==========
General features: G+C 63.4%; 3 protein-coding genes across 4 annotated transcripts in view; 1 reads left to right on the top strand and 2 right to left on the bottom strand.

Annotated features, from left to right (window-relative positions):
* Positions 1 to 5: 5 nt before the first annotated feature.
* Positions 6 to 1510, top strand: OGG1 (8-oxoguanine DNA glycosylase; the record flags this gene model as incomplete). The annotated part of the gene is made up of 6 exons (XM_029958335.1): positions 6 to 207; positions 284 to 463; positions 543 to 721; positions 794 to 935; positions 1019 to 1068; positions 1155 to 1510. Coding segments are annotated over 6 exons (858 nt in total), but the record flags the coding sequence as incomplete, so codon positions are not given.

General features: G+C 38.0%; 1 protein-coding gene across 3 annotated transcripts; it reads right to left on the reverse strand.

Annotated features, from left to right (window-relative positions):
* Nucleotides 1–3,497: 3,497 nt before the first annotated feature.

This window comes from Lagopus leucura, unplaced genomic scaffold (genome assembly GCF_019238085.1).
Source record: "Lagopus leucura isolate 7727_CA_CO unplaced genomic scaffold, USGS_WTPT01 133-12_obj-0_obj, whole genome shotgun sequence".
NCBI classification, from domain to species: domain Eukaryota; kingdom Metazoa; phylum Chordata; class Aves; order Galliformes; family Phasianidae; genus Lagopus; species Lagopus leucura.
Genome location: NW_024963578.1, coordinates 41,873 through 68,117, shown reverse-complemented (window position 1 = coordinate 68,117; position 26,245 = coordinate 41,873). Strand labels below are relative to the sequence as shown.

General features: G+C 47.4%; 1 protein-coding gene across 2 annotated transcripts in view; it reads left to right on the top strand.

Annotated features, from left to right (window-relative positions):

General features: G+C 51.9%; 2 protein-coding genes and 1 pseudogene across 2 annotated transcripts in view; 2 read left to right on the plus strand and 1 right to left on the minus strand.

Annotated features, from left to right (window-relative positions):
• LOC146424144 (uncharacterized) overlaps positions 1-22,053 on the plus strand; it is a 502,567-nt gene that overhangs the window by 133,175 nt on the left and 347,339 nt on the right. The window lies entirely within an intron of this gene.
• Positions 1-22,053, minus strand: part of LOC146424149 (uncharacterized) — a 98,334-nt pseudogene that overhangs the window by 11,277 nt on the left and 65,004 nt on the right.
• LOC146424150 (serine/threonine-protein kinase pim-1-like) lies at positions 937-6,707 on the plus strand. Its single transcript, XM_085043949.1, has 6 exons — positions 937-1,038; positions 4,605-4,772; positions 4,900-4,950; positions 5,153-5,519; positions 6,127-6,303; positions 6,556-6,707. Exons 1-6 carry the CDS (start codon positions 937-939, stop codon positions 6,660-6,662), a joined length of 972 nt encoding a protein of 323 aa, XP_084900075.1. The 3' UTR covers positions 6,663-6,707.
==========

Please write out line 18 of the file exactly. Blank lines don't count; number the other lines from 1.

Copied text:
• LOC146424150 (serine/threonine-protein kinase pim-1-like) lies at positions 937-6,707 on the plus strand. Its single transcript, XM_085043949.1, has 6 exons — positions 937-1,038; positions 4,605-4,772; positions 4,900-4,950; positions 5,153-5,519; positions 6,127-6,303; positions 6,556-6,707. Exons 1-6 carry the CDS (start codon positions 937-939, stop codon positions 6,660-6,662), a joined length of 972 nt encoding a protein of 323 aa, XP_084900075.1. The 3' UTR covers positions 6,663-6,707.